M-M-R® II: Authorised vaccinators in primary care will be able to administer the M-M-R II vaccine to infants aged 6–11 months without an individual prescription when stock has been distributed to primary care. M-M-R II can be administered to infants aged 6–11 months under a standing order in any community based targeted immunisation programmes.


Pacific temporary migrant workers including those enrolled in the Recognised Seasonal Employee (RSE) Scheme.

  • Providers can administer one MMR vaccination for unimmunised Pacific temporary migrant workers, including those on the RSE scheme.
  • Providers will not be able to claim the Immunisation Benefit for any vaccine given to Pacific temporary migrant workers. The Ministry of Business, Innovation and Employment (MBIE) will notify employers that they will be expected to pay for any administration fee. The vaccine itself can be provided free of charge to the workers.
  • Providers and employers are required to keep records of any vaccine administered to Pacific temporary migrant workers and share this with District Health Boards (DHBs). The Ministry of Health ask that DHBs send the number of completed Pacific temporary migrant worker vaccinations to [email protected] by 31 March 2020.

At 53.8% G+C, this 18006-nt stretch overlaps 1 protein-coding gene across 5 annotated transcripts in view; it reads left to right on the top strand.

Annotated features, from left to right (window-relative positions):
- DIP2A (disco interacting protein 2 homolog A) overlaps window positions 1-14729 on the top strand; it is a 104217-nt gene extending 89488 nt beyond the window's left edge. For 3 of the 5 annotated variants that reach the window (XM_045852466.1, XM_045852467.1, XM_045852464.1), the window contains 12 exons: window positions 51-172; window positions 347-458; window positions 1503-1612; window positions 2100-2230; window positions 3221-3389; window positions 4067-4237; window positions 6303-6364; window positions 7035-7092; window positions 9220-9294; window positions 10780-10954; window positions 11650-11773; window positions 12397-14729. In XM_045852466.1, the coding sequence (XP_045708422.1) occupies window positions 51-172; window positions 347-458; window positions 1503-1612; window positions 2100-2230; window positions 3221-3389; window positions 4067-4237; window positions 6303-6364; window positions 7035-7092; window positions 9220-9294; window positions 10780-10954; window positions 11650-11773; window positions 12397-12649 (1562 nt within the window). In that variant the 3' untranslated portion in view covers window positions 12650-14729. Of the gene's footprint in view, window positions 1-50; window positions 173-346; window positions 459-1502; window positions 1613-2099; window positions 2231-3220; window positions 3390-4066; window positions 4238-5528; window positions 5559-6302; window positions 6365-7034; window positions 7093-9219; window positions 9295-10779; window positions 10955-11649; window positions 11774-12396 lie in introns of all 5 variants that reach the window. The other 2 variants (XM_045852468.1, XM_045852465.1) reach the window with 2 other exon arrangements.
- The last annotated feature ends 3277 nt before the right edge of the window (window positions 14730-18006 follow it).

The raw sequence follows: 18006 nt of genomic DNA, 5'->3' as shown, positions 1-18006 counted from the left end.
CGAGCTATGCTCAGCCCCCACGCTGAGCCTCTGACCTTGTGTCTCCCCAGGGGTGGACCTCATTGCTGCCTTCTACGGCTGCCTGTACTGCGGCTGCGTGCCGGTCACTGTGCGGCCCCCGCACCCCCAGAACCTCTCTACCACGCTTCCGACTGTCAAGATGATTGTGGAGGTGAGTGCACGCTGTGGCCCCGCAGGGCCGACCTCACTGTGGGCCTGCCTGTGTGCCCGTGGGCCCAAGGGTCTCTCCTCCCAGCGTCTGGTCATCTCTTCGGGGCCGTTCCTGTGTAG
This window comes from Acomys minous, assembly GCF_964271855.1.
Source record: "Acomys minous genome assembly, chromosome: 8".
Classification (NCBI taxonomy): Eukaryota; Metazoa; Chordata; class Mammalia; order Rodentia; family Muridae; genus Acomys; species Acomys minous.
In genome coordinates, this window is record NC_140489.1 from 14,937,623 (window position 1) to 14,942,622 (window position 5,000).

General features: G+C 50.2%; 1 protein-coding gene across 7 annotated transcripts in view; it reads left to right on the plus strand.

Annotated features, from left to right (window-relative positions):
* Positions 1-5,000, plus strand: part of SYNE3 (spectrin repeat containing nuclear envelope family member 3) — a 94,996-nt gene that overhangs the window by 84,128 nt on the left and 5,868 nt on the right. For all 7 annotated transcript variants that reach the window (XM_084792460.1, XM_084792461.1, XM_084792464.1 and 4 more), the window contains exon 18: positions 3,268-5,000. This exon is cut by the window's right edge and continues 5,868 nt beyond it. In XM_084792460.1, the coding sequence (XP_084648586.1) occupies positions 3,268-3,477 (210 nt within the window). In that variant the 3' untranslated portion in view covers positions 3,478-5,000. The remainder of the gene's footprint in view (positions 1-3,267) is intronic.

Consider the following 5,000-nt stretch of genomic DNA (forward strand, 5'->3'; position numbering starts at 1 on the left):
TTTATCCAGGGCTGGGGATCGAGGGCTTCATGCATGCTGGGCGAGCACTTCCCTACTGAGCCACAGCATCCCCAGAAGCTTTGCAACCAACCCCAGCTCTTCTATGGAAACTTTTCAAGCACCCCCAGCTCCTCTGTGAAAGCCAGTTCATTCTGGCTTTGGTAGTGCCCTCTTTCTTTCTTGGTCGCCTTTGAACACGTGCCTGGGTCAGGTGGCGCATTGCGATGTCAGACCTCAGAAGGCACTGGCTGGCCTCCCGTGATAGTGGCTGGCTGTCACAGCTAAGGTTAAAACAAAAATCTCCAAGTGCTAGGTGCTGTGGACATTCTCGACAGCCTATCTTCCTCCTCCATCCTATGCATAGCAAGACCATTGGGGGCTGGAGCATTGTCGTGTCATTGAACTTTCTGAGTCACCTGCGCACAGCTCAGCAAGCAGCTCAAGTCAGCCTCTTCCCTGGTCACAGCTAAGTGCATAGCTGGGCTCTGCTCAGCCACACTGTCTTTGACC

• Providers need to supply a signed record of vaccination for the person to keep and, where possible, should record the vaccination on the National Immunisation Register. We also encourage employers to know and keep a record of the immunity of measles for their workforce.
  • Vaccinators in the following areas may be requested to provide Pacific temporary migrant worker MMR vaccinations:
    • Bay of Plenty
    • Hawkes Bay
    • Horowhenua-Manawatu Districts (MidCentral and Whanganui DHBs)
    • Nelson
    • Marlborough
    • Otago (Southern DHB)


Other resources


​ Measles fact sheet

​ Diseases and medications when live vaccines may be contraindicated fact sheet

​ Measles – Why immunise video



Auckland Regional Public Health Service measles webpage

Northland DHB measles webpage.

Ministry of Health – 2019/20 measles outbreak information

Measles weekly report, ESR


SafeTravel, a New Zealand website for New Zealanders living and travelling overseas

Centers for Disease Control and Prevention – Destinations, travel updates about non-USA countries with measles outbreaks. On the CDC Destinations webpage, choose the country for intended travel from the list of destinations.

Last updated: Mar 2020